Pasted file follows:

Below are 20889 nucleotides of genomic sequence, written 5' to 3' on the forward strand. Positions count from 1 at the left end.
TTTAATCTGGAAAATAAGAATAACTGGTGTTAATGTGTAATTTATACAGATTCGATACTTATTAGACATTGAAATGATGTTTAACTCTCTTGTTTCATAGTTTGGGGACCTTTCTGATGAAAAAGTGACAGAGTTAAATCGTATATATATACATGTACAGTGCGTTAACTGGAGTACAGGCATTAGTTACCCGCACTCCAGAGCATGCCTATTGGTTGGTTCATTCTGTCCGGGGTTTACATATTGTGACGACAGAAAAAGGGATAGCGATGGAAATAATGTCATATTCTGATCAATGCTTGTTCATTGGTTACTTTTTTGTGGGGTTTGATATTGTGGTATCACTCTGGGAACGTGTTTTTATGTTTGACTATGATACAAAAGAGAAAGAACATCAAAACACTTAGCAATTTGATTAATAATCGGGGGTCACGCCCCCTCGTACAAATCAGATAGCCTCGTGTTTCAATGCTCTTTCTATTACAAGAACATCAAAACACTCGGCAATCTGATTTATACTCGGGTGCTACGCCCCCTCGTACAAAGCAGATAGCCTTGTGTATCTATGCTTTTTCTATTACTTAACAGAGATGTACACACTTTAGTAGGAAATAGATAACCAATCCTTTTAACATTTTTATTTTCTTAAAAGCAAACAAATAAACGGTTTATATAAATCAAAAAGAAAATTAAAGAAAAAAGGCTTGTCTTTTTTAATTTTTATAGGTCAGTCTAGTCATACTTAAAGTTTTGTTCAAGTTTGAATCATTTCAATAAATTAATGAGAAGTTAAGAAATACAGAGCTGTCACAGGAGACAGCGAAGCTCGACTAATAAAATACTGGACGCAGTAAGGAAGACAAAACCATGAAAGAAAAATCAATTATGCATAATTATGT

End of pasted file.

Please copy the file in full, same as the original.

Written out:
Below are 20889 nucleotides of genomic sequence, written 5' to 3' on the forward strand. Positions count from 1 at the left end.
TTTAATCTGGAAAATAAGAATAACTGGTGTTAATGTGTAATTTATACAGATTCGATACTTATTAGACATTGAAATGATGTTTAACTCTCTTGTTTCATAGTTTGGGGACCTTTCTGATGAAAAAGTGACAGAGTTAAATCGTATATATATACATGTACAGTGCGTTAACTGGAGTACAGGCATTAGTTACCCGCACTCCAGAGCATGCCTATTGGTTGGTTCATTCTGTCCGGGGTTTACATATTGTGACGACAGAAAAAGGGATAGCGATGGAAATAATGTCATATTCTGATCAATGCTTGTTCATTGGTTACTTTTTTGTGGGGTTTGATATTGTGGTATCACTCTGGGAACGTGTTTTTATGTTTGACTATGATACAAAAGAGAAAGAACATCAAAACACTTAGCAATTTGATTAATAATCGGGGGTCACGCCCCCTCGTACAAATCAGATAGCCTCGTGTTTCAATGCTCTTTCTATTACAAGAACATCAAAACACTCGGCAATCTGATTTATACTCGGGTGCTACGCCCCCTCGTACAAAGCAGATAGCCTTGTGTATCTATGCTTTTTCTATTACTTAACAGAGATGTACACACTTTAGTAGGAAATAGATAACCAATCCTTTTAACATTTTTATTTTCTTAAAAGCAAACAAATAAACGGTTTATATAAATCAAAAAGAAAATTAAAGAAAAAAGGCTTGTCTTTTTTAATTTTTATAGGTCAGTCTAGTCATACTTAAAGTTTTGTTCAAGTTTGAATCATTTCAATAAATTAATGAGAAGTTAAGAAATACAGAGCTGTCACAGGAGACAGCGAAGCTCGACTAATAAAATACTGGACGCAGTAAGGAAGACAAAACCATGAAAGAAAAATCAATTATGCATAATTATGT